Just like the Fukushima tragedy, the corporations, major powers and the powerful, know what they are causing – not just as a result of nuclear energy, but also through emissions of greenhouse gases, production of agrofuels, the indiscriminate use of agrochemicals. They know what they cause when they promote so-called “free trade” or the “green economy” with its alteration of life based on genetically modified organisms. They know the harm they cause in the global South and its peoples. They know the facts and the consequences of their actions but they don’t tell the truth to the people.
In this sense, the Fukushima tragedy is a real metaphor for the climate and environmental crisis. All of humanity is living a kind of Fukushima syndrome, which reveals how far we have gone in forgetting the value of life. The powerful know what is happening, but prefer to look after their business and alliances that maintain their power; they know of the dangers but condemn their workers to death; they know that death threatens us but they dress up reality and merely regulate the means of control. They do not respect the right to life.
Following once again the thoughts of Mahatma Gandhi, who said that the most important struggle was between truth and no violence, the choices put forward by contemporary society put violence up against truth. To these principles of searching for Truth and Non Violence, we should also add the need to recuperate and maintain Memory as a critical base for confronting the dangers of a system that overwhelms us and in order to build our future.
Trust in capital, technology, power over nature and over the “weakest” are not the keys to continue living on this planet. Memory – and therefore the struggle against impunity – along with Truth and Non Violence are signs of a battle for a transition towards a restorative society; one that is struggling into being and whose protagonists have had enough of being victims of power, lies and shame.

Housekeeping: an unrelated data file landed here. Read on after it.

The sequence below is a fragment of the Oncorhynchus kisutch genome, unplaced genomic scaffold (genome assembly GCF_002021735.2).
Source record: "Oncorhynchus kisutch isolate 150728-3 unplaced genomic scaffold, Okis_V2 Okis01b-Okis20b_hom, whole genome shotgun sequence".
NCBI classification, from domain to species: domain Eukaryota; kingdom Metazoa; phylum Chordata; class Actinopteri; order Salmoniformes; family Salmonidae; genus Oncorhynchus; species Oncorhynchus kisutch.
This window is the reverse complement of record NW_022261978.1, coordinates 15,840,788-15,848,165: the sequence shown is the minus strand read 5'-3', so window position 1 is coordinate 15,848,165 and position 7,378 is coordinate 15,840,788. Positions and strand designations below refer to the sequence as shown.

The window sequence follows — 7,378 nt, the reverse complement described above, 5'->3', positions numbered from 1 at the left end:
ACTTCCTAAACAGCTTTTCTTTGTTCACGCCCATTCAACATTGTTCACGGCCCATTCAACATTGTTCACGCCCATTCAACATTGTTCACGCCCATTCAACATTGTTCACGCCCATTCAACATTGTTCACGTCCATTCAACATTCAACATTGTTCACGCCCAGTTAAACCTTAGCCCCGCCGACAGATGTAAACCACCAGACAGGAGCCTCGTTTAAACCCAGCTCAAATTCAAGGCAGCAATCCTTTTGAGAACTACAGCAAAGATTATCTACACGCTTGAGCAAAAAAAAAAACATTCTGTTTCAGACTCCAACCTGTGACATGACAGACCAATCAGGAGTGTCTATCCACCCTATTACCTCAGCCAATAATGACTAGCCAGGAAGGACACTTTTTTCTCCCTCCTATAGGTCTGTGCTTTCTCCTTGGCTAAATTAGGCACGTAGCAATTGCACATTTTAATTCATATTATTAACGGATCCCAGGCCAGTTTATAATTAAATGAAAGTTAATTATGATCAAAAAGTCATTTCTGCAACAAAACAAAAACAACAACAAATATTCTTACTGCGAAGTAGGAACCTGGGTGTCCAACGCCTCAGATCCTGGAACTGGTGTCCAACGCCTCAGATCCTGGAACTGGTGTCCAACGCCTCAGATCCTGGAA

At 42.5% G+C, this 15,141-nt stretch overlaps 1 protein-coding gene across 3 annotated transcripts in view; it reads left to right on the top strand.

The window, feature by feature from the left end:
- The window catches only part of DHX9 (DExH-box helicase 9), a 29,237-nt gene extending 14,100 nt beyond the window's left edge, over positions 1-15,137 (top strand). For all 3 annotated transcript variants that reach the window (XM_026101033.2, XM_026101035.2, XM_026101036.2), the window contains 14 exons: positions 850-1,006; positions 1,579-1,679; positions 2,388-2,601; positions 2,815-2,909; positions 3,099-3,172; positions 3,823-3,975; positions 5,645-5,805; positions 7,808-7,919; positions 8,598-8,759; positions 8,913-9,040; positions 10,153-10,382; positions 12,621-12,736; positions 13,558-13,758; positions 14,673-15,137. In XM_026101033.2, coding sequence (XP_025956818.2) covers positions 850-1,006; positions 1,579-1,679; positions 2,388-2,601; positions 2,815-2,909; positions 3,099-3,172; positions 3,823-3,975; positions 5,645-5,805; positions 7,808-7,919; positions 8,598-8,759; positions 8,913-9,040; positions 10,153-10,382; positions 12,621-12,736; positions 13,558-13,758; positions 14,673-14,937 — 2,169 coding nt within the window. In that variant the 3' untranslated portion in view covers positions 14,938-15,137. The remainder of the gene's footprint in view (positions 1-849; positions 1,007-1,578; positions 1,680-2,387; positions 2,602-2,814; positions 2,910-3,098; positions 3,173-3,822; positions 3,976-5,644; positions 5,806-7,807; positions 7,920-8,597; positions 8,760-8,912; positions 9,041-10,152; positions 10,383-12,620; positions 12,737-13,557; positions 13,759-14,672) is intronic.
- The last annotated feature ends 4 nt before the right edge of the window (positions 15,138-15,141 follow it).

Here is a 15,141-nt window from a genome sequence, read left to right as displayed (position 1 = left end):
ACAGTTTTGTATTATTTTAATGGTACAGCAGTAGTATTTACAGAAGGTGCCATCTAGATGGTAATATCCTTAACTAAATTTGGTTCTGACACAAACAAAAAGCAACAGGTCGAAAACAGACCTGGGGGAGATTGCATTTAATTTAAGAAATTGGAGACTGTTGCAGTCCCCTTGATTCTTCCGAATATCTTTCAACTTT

These principles must be indispensable bases for our day-to-day transformation because they say that despite the pain, despite the death sown by greed, despite the desperate attempts to sell us everything (including the truth); it is possible for hope to break forth like a green blade of grass through the rubble.
Translated by: Nick Buxton
- Elizabeth Peredo Bolivian Social Scientist, writer and activist on water, culture and against racism. Member of the Latin American Network of Women Transforming the Economy (REMTE), member of the Board of Food and Water Watch based in Washington (US), promotes and coordinates the National Campaign for Blue October in Bolivia. Currently the Executive Director of Solon Foundation.
 El Cambio Global y el Sistema de la Tierra (Un Planeta bajo Presión) (IGBP, 2004)